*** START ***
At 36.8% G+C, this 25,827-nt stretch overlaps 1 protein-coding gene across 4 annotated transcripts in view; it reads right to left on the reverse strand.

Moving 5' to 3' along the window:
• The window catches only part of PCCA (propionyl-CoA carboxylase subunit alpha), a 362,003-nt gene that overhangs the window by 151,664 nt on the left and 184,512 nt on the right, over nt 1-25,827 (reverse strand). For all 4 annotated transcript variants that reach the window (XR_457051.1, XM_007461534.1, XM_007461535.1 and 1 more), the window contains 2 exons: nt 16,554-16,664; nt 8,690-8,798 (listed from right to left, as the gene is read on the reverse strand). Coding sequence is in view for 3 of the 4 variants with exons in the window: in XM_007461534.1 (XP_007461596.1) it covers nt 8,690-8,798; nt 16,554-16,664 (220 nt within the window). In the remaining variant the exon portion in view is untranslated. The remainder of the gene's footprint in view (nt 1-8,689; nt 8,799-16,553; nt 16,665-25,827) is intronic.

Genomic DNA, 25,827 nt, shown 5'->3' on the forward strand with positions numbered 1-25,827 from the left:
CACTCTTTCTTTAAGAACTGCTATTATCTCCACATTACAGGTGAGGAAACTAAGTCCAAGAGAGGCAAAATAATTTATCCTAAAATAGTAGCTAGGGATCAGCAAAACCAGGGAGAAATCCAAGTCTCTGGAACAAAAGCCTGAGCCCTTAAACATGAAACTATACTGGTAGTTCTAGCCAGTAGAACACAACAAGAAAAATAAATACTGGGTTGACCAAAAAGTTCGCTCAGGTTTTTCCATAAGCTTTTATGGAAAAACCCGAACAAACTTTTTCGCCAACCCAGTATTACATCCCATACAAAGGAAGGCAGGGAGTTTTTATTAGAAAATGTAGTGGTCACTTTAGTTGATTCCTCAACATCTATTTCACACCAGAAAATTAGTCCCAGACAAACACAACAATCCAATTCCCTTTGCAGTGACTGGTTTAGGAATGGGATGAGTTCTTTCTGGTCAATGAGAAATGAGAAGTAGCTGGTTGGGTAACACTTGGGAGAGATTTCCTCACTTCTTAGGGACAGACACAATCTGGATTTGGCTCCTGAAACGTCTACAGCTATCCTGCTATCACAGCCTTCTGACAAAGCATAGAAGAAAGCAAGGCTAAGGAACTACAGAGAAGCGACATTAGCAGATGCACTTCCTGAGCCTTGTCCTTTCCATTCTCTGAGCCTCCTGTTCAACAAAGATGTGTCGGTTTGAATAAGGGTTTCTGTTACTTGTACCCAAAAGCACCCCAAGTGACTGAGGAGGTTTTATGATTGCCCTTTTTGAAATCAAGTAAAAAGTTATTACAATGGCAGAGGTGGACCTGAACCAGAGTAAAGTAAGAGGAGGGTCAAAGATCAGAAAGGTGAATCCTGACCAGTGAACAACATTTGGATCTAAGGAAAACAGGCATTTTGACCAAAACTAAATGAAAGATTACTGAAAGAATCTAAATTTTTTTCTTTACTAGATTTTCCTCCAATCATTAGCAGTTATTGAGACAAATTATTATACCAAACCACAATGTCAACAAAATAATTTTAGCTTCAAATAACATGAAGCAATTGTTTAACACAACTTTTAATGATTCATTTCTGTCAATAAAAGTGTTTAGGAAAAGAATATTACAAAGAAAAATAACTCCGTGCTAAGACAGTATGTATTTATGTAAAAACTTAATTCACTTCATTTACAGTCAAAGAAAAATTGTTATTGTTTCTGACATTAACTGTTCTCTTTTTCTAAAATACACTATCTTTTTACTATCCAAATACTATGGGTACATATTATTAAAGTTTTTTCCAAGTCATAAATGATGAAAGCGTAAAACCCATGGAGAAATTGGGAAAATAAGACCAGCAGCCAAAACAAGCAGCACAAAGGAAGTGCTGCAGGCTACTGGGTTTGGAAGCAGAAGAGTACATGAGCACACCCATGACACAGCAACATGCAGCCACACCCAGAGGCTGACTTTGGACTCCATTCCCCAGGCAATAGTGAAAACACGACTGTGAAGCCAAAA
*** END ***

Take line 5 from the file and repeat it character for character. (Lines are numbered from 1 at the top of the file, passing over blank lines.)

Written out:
CACTCTTTCTTTAAGAACTGCTATTATCTCCACATTACAGGTGAGGAAACTAAGTCCAAGAGAGGCAAAATAATTTATCCTAAAATAGTAGCTAGGGATCAGCAAAACCAGGGAGAAATCCAAGTCTCTGGAACAAAAGCCTGAGCCCTTAAACATGAAACTATACTGGTAGTTCTAGCCAGTAGAACACAACAAGAAAAATAAATACTGGGTTGACCAAAAAGTTCGCTCAGGTTTTTCCATAAGCTTTTATGGAAAAACCCGAACAAACTTTTTCGCCAACCCAGTATTACATCCCATACAAAGGAAGGCAGGGAGTTTTTATTAGAAAATGTAGTGGTCACTTTAGTTGATTCCTCAACATCTATTTCACACCAGAAAATTAGTCCCAGACAAACACAACAATCCAATTCCCTTTGCAGTGACTGGTTTAGGAATGGGATGAGTTCTTTCTGGTCAATGAGAAATGAGAAGTAGCTGGTTGGGTAACACTTGGGAGAGATTTCCTCACTTCTTAGGGACAGACACAATCTGGATTTGGCTCCTGAAACGTCTACAGCTATCCTGCTATCACAGCCTTCTGACAAAGCATAGAAGAAAGCAAGGCTAAGGAACTACAGAGAAGCGACATTAGCAGATGCACTTCCTGAGCCTTGTCCTTTCCATTCTCTGAGCCTCCTGTTCAACAAAGATGTGTCGGTTTGAATAAGGGTTTCTGTTACTTGTACCCAAAAGCACCCCAAGTGACTGAGGAGGTTTTATGATTGCCCTTTTTGAAATCAAGTAAAAAGTTATTACAATGGCAGAGGTGGACCTGAACCAGAGTAAAGTAAGAGGAGGGTCAAAGATCAGAAAGGTGAATCCTGACCAGTGAACAACATTTGGATCTAAGGAAAACAGGCATTTTGACCAAAACTAAATGAAAGATTACTGAAAGAATCTAAATTTTTTTCTTTACTAGATTTTCCTCCAATCATTAGCAGTTATTGAGACAAATTATTATACCAAACCACAATGTCAACAAAATAATTTTAGCTTCAAATAACATGAAGCAATTGTTTAACACAACTTTTAATGATTCATTTCTGTCAATAAAAGTGTTTAGGAAAAGAATATTACAAAGAAAAATAACTCCGTGCTAAGACAGTATGTATTTATGTAAAAACTTAATTCACTTCATTTACAGTCAAAGAAAAATTGTTATTGTTTCTGACATTAACTGTTCTCTTTTTCTAAAATACACTATCTTTTTACTATCCAAATACTATGGGTACATATTATTAAAGTTTTTTCCAAGTCATAAATGATGAAAGCGTAAAACCCATGGAGAAATTGGGAAAATAAGACCAGCAGCCAAAACAAGCAGCACAAAGGAAGTGCTGCAGGCTACTGGGTTTGGAAGCAGAAGAGTACATGAGCACACCCATGACACAGCAACATGCAGCCACACCCAGAGGCTGACTTTGGACTCCATTCCCCAGGCAATAGTGAAAACACGACTGTGAAGCCAAAA